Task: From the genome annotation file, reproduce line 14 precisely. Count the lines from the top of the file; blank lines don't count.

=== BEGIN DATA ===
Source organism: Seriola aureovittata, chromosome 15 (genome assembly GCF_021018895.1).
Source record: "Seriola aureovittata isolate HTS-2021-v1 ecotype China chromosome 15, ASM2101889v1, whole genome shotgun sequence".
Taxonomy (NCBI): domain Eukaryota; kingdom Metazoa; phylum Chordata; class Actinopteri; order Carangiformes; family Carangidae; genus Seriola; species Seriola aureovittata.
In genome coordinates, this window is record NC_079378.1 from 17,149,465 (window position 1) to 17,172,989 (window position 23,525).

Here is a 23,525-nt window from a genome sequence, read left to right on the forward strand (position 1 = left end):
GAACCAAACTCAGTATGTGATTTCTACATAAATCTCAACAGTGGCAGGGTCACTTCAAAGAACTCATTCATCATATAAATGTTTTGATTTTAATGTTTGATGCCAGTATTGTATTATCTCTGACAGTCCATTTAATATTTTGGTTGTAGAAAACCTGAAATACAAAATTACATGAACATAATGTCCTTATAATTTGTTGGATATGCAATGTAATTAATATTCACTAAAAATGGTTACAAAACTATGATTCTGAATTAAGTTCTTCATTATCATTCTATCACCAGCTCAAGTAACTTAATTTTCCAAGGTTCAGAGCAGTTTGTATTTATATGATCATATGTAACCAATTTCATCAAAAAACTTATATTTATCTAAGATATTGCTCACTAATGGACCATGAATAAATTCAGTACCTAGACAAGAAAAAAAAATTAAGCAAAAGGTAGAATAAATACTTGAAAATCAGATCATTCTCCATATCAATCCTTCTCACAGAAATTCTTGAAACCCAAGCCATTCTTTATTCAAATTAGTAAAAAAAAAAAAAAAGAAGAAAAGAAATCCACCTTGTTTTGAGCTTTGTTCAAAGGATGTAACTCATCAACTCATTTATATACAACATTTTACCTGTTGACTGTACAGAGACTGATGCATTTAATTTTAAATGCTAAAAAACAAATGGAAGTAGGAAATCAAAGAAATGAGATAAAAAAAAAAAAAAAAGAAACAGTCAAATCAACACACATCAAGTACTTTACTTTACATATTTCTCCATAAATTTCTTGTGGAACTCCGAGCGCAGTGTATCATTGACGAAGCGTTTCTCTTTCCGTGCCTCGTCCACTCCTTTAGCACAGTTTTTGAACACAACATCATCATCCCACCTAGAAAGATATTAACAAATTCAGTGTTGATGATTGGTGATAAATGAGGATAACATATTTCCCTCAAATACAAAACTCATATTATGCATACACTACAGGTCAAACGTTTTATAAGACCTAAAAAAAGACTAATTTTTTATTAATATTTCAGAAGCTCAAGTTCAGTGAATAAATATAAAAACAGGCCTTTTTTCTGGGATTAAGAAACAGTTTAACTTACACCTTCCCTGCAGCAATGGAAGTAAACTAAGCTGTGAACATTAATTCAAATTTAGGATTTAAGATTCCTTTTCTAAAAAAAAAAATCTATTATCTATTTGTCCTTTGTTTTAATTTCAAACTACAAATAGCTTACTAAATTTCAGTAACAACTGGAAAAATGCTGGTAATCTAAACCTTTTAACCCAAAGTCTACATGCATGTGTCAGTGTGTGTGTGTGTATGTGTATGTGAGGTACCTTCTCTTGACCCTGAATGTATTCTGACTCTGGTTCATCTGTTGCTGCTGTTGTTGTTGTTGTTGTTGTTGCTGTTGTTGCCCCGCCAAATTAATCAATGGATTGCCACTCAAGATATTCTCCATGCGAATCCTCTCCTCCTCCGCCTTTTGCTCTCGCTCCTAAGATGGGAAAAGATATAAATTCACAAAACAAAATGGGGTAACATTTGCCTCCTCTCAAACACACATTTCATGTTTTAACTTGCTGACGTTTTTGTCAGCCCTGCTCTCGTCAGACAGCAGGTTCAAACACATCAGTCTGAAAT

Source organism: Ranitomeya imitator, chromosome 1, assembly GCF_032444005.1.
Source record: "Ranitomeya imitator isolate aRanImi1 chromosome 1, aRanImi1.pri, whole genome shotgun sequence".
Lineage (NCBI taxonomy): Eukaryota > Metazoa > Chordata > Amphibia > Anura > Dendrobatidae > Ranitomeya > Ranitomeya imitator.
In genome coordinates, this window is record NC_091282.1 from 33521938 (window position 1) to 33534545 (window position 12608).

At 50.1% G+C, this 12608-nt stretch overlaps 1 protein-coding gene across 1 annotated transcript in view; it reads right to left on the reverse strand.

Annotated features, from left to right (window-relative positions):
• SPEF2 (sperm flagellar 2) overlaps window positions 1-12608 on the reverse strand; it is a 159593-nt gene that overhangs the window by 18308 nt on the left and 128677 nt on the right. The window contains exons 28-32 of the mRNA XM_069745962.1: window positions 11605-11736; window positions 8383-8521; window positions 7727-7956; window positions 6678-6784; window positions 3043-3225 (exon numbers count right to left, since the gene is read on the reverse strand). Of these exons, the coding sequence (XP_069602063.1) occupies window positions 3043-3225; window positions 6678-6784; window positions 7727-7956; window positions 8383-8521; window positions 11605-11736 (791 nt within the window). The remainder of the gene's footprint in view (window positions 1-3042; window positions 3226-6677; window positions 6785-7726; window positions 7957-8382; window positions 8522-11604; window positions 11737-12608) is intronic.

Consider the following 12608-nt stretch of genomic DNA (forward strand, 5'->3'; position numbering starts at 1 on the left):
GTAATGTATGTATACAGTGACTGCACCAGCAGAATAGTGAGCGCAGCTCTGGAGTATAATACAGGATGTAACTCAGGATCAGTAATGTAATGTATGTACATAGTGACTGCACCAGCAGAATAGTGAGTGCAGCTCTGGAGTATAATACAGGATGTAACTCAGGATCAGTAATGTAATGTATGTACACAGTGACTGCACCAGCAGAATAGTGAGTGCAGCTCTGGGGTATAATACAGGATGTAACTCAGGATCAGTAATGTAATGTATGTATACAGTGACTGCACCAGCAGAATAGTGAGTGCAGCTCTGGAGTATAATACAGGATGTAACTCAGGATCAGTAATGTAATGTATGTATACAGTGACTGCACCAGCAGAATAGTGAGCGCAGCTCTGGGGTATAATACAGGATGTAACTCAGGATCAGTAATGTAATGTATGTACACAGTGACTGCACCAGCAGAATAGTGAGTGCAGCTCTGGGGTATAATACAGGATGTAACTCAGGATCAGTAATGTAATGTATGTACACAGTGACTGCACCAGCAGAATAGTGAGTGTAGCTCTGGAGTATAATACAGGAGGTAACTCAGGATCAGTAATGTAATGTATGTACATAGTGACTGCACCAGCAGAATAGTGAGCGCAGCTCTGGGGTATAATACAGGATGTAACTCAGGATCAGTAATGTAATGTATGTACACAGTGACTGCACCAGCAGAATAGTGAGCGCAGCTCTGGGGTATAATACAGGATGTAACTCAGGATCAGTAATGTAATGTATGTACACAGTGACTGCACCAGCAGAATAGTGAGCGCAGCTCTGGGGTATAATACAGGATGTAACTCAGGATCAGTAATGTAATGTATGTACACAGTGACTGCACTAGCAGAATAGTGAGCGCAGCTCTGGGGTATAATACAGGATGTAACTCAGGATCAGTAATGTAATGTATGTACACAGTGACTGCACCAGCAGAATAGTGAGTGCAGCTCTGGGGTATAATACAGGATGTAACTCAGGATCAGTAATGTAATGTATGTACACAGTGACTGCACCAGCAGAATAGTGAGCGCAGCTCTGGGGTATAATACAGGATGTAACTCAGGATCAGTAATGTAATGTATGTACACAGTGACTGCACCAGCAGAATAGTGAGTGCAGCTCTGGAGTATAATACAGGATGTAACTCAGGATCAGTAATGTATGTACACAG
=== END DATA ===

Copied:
Consider the following 12608-nt stretch of genomic DNA (forward strand, 5'->3'; position numbering starts at 1 on the left):